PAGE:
Fatal shootings raises awareness of crimes, misunderstandings against Sikh religion
Jeffrey Phelps, ASSOCIATED PRESS
Reaction on the Web to the fatal shootings of six people at a Sikh temple Sunday was swift and passionate, dredging up memories of past crimes committed against a religion that has had a presence in the United States since the late 19th century, but remains largely misunderstood.
The Associated Press reported that a 40-year-old Army veteran and white supremacist strode into a Sikh temple in Oak Creek, Wis., with a 9mm handgun and multiple magazines of ammunition and killed six worshippers before police fatally shot him.
Wade Michael Page played in white supremacist heavy metal bands with names such as Definite Hate and End Apathy, according to the Southern Poverty Law Center, after he was demoted and discharged from the military more than a decade ago.
But authorities late Monday had no motive for his actions, which injured three others including a policeman.
Numerous accounts and opinions posted on the Internet said male Sikhs, who wear turbans and beards, are often mistaken for Muslims or members of the Taliban.
CNN reported that Sikhs were targeted by zealots seeking revenge after the 9/11 terrorist attacks. "The first person murdered in retaliation for the 9/11 attacks was a Sikh — a gas station owner in Mesa, Ariz., named Balbir Singh Sodhi who was shot five times by aircraft mechanic Frank Roque.
"In the intervening years, the Sikh Coalition, a New York-based advocacy group, reported more than 700 attacks or bias-related incidents."
The New York Times reported that threats against Sikh-Americans have become acute enough that in April, Congressman Joseph Crowley, D-New York and co-chairman of the Congressional Caucus on Indians and Indian-Americans, has requested the FBI collect data on hate crimes committed against them. In the previous year alone, he said in a letter to U.S. Attorney General Eric Holder, two Sikh men in Sacramento were slain, a Sikh temple in Michigan was vandalized, and a Sikh man was beaten in New York.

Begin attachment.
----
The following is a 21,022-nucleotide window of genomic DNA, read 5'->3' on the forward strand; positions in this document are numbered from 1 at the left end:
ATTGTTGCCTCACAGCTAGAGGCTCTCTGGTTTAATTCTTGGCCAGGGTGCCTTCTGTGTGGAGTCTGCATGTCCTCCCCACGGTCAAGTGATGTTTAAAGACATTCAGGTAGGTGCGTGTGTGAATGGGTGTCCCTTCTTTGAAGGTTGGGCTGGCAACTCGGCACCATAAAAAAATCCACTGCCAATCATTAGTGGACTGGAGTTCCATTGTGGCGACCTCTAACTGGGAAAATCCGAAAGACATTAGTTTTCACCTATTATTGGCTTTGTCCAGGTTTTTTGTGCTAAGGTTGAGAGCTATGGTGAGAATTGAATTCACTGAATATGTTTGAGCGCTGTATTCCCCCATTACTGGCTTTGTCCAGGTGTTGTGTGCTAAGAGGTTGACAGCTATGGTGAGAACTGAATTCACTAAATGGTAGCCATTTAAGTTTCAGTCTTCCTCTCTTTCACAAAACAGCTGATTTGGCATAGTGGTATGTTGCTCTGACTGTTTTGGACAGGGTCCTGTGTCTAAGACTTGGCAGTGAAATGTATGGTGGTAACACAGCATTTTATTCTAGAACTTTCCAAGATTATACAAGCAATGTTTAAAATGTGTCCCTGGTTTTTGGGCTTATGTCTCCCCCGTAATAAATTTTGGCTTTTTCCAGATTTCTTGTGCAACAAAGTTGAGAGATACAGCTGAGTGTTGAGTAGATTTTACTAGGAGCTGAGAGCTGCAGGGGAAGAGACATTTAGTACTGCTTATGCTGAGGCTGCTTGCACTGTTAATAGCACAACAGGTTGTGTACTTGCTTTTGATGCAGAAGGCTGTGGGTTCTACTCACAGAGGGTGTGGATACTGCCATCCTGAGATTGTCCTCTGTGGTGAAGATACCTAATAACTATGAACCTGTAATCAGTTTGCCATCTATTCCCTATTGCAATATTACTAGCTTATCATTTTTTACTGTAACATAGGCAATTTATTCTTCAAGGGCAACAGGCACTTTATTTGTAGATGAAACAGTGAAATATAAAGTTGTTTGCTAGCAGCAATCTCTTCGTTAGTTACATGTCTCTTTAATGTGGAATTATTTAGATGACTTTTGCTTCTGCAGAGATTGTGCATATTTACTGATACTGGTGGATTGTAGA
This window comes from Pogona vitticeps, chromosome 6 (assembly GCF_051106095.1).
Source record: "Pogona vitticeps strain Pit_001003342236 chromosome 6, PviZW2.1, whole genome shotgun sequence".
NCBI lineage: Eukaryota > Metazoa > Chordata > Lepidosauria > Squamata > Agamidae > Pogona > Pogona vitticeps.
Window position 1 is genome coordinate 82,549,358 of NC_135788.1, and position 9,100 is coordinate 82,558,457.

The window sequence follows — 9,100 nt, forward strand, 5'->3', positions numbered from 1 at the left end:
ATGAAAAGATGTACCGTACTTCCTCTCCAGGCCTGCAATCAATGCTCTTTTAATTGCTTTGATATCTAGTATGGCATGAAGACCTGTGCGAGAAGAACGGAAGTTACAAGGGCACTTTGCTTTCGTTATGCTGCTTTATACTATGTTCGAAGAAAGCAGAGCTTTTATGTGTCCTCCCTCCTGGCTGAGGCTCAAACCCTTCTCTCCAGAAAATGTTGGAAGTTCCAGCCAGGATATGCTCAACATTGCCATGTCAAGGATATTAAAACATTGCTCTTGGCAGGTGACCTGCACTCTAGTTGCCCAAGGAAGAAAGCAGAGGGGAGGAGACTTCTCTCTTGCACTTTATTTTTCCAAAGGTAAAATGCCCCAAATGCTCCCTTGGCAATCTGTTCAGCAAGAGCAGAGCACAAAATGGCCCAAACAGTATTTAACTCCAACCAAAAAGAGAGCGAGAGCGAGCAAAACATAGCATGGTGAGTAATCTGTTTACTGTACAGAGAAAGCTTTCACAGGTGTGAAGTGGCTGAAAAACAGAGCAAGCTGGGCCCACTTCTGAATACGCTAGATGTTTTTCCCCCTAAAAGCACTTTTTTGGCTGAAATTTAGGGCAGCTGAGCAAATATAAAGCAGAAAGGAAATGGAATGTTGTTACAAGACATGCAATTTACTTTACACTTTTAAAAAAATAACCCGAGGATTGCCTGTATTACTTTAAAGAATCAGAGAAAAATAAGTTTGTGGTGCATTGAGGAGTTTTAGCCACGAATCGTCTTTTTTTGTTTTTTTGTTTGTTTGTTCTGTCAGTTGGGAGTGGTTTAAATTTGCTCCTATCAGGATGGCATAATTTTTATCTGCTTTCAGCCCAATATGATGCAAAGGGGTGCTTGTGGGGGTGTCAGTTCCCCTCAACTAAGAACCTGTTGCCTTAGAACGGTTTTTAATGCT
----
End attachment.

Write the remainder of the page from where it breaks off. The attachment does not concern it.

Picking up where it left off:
Valarie Kaur, a filmmaker who has chronicled Sikh attacks for 11 years, said in a statement that the shooting "is reverberating through every Sikh-American home," where the worst is feared.
"We are experiencing it as a hate crime," she said. "Every Sikh American today is hurting, grieving and afraid."
Simron Jeet Singh, a doctoral student at Columbia University, warned in HuffPost that fear and negativity are foreign to Sikh vocabulary and that "becoming cynical and negative might lead us down a slippery slope.
"So, I am making a conscious decision. I am refusing to accept that human beings are malicious and hateful, and I am rejecting the notion that we need to live in fear," said Singh.
HuffPost's senior religion editor, Paul Brandeis Raushenbush, wrote that the need for Sikhs to explain they are peaceful or for the media to point out that Sikhs are often mistaken for Muslims is disturbing.
"This is a good learning moment for the American people of all religions, and especially for the American media," he said. "Yes, Sikhs are not Muslims and Sikhs are not Hindus, but jumping to clarify (the) difference leaves the unfortunate, if unintentional, perception that there is something wrong with those 'others.'"
He said that Sikhs had told him that an upside to Sunday's tragedy "would be for Americans to become more familiar with the Sikh faith and to understand that they are a beautiful part of the fabric of American spiritual practice."
In that effort to educate people about Sikhism, HuffPost published a story on "5 things to know about Sikhism." Among the five points was some brief background explaining that Sikhism was founded in the Punjab region in India in the 15th century by Guru Nanak Dev. Sikhism broke from Hinduism due, in part, to its rejection of the caste system.
Sikhs were among the first immigrants from South Asia to enter the United States, wrote Deepak Sarma, a professor of south Asian religions and philosophy at Case Western Reserve University. "Sikhs began working on the railroads in Oregon and as farmers in California at the end of the 19th century. Having lived in the United States for more that 130 years they ought to be among the ordinary, the common, the least different. So why are 'we' not used to them by now?"
He concluded, "I do know that I will be 'different' unless or until Americans become more educated and more accepting."
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